Friday, January 31, 2020
The Buying decision process Essay Example for Free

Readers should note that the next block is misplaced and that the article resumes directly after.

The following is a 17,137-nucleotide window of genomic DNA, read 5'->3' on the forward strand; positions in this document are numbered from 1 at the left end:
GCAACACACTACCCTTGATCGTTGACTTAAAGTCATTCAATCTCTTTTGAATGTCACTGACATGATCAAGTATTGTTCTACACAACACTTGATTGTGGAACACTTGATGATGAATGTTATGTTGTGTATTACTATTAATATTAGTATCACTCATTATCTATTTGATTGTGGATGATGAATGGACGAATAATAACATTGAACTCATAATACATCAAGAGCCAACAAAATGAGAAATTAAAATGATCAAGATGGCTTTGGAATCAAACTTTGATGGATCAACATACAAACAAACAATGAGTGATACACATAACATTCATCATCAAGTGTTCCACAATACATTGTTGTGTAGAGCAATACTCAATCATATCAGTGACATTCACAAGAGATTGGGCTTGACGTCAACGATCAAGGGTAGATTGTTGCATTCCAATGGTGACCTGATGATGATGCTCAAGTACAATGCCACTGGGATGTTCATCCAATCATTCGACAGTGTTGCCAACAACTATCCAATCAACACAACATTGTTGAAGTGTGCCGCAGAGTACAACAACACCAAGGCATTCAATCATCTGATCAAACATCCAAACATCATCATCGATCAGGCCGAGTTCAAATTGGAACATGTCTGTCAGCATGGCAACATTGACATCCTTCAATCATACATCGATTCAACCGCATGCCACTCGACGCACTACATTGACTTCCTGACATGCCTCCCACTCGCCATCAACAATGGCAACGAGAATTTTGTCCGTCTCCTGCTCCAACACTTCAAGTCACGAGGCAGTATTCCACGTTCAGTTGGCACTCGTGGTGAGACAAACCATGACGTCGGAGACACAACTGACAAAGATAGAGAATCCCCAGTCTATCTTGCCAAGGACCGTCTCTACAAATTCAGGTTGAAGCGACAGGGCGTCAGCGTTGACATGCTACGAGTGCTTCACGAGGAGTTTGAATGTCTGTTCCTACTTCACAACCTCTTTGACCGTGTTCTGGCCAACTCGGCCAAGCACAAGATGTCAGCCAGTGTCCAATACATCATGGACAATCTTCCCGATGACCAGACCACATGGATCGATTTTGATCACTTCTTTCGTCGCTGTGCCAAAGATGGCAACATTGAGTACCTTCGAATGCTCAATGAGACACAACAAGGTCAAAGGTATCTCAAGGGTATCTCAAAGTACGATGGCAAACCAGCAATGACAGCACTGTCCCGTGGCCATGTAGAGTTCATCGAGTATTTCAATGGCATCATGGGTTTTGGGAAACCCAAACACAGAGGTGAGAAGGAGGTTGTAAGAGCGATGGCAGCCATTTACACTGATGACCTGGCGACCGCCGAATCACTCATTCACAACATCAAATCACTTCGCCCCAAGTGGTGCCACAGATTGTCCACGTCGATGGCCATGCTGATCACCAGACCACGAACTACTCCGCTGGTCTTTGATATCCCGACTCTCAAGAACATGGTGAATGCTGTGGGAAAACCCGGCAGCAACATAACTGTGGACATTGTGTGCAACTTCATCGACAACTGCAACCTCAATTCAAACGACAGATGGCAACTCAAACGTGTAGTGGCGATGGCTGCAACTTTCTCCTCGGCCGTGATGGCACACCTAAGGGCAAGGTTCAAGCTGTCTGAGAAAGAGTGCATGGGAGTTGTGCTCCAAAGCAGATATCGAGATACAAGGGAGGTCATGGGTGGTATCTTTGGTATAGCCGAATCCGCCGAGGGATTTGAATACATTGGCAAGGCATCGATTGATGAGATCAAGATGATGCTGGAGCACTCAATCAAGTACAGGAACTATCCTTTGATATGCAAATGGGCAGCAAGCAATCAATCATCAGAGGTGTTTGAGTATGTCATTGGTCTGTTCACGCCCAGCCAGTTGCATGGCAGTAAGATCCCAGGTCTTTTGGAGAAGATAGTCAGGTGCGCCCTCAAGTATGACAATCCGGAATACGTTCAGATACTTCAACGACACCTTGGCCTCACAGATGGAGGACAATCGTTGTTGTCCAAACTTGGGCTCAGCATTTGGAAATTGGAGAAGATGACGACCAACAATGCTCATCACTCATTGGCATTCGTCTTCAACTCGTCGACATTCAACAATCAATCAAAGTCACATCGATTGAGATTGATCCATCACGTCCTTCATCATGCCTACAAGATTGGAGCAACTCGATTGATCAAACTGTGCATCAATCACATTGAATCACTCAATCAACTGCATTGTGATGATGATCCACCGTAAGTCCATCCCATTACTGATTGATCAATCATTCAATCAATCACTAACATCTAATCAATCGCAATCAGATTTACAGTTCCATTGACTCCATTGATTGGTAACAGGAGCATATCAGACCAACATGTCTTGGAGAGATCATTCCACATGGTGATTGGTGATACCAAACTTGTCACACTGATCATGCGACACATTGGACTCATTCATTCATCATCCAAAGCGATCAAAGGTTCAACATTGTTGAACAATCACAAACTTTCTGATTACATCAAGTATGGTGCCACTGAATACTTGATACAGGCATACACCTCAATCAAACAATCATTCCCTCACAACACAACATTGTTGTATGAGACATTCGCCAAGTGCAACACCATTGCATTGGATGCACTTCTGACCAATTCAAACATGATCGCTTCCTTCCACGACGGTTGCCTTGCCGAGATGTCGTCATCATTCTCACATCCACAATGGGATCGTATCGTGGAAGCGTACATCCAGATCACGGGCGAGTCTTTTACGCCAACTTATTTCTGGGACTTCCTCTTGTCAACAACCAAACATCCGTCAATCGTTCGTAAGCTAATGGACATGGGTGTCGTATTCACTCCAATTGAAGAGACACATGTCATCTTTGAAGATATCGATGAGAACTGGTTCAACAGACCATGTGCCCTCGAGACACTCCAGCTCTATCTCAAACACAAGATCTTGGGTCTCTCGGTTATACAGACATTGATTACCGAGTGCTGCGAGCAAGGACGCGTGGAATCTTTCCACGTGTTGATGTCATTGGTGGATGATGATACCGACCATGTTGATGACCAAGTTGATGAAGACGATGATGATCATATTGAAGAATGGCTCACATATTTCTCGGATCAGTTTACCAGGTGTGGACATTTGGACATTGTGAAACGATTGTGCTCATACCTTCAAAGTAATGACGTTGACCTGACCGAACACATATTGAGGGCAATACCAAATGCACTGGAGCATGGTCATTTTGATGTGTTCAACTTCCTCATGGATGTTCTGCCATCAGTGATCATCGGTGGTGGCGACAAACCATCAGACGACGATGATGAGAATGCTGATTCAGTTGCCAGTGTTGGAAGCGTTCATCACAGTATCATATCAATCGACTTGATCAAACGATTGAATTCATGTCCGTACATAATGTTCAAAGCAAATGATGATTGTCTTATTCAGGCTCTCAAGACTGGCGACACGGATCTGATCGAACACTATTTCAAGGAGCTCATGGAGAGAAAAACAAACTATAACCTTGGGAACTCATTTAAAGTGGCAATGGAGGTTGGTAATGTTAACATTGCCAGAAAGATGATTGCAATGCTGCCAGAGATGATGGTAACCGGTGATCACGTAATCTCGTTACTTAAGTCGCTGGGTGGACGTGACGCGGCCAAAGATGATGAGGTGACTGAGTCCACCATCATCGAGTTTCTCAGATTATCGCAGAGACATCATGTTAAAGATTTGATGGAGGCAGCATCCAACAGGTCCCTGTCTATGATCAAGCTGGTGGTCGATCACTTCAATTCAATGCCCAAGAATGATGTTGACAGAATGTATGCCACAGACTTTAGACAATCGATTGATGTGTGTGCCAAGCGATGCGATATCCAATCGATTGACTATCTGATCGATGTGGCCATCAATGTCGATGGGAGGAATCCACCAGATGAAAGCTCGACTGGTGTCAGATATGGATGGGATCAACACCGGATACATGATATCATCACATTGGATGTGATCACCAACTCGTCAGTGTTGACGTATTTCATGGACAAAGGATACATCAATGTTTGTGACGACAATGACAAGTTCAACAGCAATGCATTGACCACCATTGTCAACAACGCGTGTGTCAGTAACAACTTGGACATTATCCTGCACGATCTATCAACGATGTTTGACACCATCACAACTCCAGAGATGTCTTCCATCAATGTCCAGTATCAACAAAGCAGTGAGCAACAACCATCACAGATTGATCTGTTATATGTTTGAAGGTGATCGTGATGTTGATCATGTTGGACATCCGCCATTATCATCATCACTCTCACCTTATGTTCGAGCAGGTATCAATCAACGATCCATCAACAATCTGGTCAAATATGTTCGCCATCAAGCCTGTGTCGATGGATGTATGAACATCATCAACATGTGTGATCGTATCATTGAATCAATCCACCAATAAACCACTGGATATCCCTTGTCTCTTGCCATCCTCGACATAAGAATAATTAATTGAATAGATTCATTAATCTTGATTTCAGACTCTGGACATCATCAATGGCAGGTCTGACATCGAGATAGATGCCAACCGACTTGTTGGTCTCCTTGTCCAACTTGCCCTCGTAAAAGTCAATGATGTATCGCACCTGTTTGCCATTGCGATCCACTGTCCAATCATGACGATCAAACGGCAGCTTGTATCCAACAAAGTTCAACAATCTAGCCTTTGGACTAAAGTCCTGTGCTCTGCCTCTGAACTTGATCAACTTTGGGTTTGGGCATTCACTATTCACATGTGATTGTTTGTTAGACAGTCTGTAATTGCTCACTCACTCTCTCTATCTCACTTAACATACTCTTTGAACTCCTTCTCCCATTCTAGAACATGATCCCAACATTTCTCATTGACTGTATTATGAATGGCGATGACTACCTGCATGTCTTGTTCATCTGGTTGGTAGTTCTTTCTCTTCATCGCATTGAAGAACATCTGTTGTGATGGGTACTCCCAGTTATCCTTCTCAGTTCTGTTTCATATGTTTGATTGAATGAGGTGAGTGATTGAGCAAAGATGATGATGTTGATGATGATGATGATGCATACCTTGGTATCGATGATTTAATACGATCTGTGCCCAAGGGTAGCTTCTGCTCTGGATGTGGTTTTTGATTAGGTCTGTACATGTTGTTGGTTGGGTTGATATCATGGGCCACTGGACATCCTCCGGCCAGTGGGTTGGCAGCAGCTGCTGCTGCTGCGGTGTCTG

The Buying decision process Essay Consumer behavior is term used to describe the manner of how an individual buys and assesses a product or service. It also includes the internal or the mental processes and external or social processes that might affect the individualÃ¢â¬â¢s conduct (Consumer Behavior 2008). Figure 1. The Buying Decision Process Source: Bowens, Kotler Makens (2003) Purchasing products like buying grocery supplies seems like a mundane activity but a buyer actually foes through several stages of decision making before eventually making the purchase. It will all start with the problem recognition. A problem arises when the current status or condition does not coincide with the preferred one (Marketing Communications 2008). The awareness of this situation can be caused by an internal stimulus, like feeling thirsty and needing to buy a drink, or an external factor, like advertising of a store for a sale (Buyer Behavior 2008). The consumer may or may not continue to the next stage unless there is a strong desire to improve the condition or fulfill the need (Principles of Marketing 2008). Once the consumer decides to fulfill the need, the stage of information search occurs. At this stage the consumer seeks out options to be able to solve the problem at hand. It involves internal and external types. Internal search usually occurs with frequently bought items. The consumer just simple remembers past positive experience with the product (Principles of Marketing 2008). The weakness of this type is when the information stored in the memory is limited or the person is having a hard time remembering, the risk of making an incorrect decision is most likely (Consumer Behavior 2008). On the other hand, the sources for the external types are personal sources like relatives and friends, public sources like reports, commercial sources like ads and lastly experiential sources acquire through experiencing the product (Buyer Behavior 2008). The challenge for any marketing team is to identify how their target audience source product information. After which make sure that the information is always available and can be easily accessed (Principles of Marketing 2008). The information obtained during the second stage will then be evaluated in the alternative evaluation stage. The information will be put into set of options or evoked set (Consumer Decision Process 2008). The evoked set is the set of brands a consumer consider while in the decision process (Marketing Communications 2008). From the second stage the consumer acquired the criteria he/she is looking for and got the brand names that meet those criteria (Consumer Behavior 2008). This process limits the choices for the consumer, making it easier for them to make the final decision of purchasing the product or getting the service. The fourth stage of the process, purchase decision, now involves the actual purchase of the product. Since the consumer now knows what to buy in this stage, he decides where, when and how to purchase the product of choice (Marketing Communications 2008). During this process, three methods of purchase may be used by the consumer: fully-planned, partially planned, and unplanned. Fully-planned purchases are purchases where the customer picks out the merchandise and brand ahead of time. This method is usually used with high risk purchases like buying a house or car. In partial purchase there is a plan to buy a product but to what specific brand is decided later on. Finally, an unplanned purchase is a spur of the moment acquisition (Consumer Decision Process 2008). Although the consumer is already thinking of buying a product, this could still be altered at the point of purchase itself. Factors that could affect it are the store surroundings, time constraint, incentives offered in the store like a sale, product availability, and budget constraint. It is then important for the seller to make sure that these events are anticipated and avoided (Principles of Marketing 2008). Stores could make sure that the stocks are sufficient, the store is clean and the personnel are trained to provide good shopping experience, promotions like sales are position at the right moment, and that products are well organized and can be easily found. Following the purchase will be the consumption of the product and the consumer will enter the last stage of the process which is post-purchase evaluation. In this stage, the consumer will assess if the purchase solved the problem identified in the first stage. He/she will determine if satisfaction was provided by the action (Consumer Behavior 2008). Otherwise, the customer will feel cognitive dissonance, which is an unpleasant feeling or tension produced by thinking about two conflicting ideas. This is a state where the consumer stresses on the thought that the other choice should have been selected (Buyer Behavior 2008). Cognitive dissonance could result to product returns, viewing the product in a negative way or not considering the product as part of the evoked set in the future (Principles of Marketing 2008). Companies can prevent this situation by providing good after sale service to customers. For example. free technical support to electronic device like computers. Other methods are follow-up calls and market research. As shown above the decision making process of consumers is actually a complex process that involves many steps and could be influenced by different factors. The whole process could take a few minutes for simple purchases but could take weeks for important purchases. It is then a good tool for businesses to understand what happens in each stage to be able to present their product favorably to the consumer.